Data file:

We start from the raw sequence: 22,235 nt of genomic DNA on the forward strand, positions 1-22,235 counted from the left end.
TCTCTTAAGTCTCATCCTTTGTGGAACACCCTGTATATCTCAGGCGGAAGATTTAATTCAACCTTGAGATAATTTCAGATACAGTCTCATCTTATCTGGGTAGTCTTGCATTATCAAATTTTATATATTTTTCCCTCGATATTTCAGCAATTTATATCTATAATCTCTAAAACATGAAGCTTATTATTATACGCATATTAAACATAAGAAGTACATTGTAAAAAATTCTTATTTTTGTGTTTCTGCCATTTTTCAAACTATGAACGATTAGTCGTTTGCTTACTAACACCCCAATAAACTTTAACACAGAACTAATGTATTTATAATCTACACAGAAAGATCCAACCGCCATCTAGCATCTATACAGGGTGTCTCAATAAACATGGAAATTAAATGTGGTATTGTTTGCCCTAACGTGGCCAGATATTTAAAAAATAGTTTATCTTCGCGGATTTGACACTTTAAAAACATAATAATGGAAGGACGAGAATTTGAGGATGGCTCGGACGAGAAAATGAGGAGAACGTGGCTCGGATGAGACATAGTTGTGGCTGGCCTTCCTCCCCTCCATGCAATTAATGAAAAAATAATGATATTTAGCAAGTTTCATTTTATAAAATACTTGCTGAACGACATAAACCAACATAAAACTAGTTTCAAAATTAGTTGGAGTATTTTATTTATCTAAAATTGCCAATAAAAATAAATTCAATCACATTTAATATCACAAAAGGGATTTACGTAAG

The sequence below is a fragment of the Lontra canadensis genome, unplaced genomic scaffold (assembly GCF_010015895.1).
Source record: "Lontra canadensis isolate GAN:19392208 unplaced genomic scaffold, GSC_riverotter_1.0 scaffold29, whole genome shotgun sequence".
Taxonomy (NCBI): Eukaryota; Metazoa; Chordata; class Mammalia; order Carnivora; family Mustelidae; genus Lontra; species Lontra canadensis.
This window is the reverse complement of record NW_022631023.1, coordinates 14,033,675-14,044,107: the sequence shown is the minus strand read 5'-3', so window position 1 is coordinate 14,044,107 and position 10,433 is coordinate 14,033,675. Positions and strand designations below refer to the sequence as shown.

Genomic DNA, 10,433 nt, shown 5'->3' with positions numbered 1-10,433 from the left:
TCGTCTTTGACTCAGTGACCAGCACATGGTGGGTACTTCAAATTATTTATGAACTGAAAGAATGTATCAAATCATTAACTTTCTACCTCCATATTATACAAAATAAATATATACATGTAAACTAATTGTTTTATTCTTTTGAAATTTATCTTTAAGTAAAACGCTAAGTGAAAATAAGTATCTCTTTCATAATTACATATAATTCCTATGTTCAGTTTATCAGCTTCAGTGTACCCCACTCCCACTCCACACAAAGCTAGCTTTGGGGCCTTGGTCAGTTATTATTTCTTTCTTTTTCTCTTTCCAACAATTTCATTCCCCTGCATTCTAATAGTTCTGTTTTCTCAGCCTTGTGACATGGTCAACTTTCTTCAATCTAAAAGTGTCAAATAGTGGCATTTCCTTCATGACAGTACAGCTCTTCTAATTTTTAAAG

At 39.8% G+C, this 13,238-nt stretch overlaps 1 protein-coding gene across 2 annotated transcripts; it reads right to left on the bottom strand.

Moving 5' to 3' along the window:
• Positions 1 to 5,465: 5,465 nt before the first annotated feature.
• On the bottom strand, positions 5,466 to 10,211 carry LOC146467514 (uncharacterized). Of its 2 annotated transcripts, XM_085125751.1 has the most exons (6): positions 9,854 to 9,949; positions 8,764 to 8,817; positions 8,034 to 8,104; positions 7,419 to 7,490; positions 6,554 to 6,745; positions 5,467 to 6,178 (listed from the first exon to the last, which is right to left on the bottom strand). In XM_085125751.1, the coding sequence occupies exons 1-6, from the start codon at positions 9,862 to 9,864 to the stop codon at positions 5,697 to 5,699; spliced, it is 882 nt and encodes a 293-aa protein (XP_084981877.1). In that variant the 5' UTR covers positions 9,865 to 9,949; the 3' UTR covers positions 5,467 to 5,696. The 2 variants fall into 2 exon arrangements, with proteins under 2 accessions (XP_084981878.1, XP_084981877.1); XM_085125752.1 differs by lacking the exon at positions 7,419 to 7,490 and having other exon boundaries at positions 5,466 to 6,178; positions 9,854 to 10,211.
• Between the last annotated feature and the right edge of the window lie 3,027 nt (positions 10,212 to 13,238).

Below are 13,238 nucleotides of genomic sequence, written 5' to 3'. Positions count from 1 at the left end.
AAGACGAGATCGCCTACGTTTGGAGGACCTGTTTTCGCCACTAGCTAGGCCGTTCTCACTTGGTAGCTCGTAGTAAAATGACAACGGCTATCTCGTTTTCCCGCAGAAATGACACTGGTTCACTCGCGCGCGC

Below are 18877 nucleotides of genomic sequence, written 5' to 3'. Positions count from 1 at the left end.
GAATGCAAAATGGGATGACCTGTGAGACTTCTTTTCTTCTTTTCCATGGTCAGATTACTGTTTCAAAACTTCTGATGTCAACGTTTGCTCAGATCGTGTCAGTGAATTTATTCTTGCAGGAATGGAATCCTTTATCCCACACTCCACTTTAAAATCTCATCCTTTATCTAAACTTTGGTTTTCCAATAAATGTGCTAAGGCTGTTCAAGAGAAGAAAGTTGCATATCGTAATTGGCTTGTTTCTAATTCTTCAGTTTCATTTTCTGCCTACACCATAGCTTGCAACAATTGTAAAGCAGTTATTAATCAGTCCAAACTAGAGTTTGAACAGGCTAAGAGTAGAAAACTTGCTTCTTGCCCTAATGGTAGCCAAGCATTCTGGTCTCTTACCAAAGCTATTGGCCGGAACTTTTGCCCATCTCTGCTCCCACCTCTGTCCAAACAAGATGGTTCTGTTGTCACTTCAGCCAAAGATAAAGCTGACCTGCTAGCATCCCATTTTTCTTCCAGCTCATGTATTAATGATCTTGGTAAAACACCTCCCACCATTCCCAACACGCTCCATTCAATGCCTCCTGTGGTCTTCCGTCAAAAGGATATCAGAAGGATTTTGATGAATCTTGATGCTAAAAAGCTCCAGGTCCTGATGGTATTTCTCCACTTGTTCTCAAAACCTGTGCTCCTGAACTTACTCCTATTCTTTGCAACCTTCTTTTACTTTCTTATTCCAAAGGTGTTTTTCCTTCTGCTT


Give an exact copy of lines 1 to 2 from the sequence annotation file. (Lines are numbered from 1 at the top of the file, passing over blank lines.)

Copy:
We start from the raw sequence: 22,235 nt of genomic DNA on the forward strand, positions 1-22,235 counted from the left end.
TCTCTTAAGTCTCATCCTTTGTGGAACACCCTGTATATCTCAGGCGGAAGATTTAATTCAACCTTGAGATAATTTCAGATACAGTCTCATCTTATCTGGGTAGTCTTGCATTATCAAATTTTATATATTTTTCCCTCGATATTTCAGCAATTTATATCTATAATCTCTAAAACATGAAGCTTATTATTATACGCATATTAAACATAAGAAGTACATTGTAAAAAATTCTTATTTTTGTGTTTCTGCCATTTTTCAAACTATGAACGATTAGTCGTTTGCTTACTAACACCCCAATAAACTTTAACACAGAACTAATGTATTTATAATCTACACAGAAAGATCCAACCGCCATCTAGCATCTATACAGGGTGTCTCAATAAACATGGAAATTAAATGTGGTATTGTTTGCCCTAACGTGGCCAGATATTTAAAAAATAGTTTATCTTCGCGGATTTGACACTTTAAAAACATAATAATGGAAGGACGAGAATTTGAGGATGGCTCGGACGAGAAAATGAGGAGAACGTGGCTCGGATGAGACATAGTTGTGGCTGGCCTTCCTCCCCTCCATGCAATTAATGAAAAAATAATGATATTTAGCAAGTTTCATTTTATAAAATACTTGCTGAACGACATAAACCAACATAAAACTAGTTTCAAAATTAGTTGGAGTATTTTATTTATCTAAAATTGCCAATAAAAATAAATTCAATCACATTTAATATCACAAAAGGGATTTACGTAAG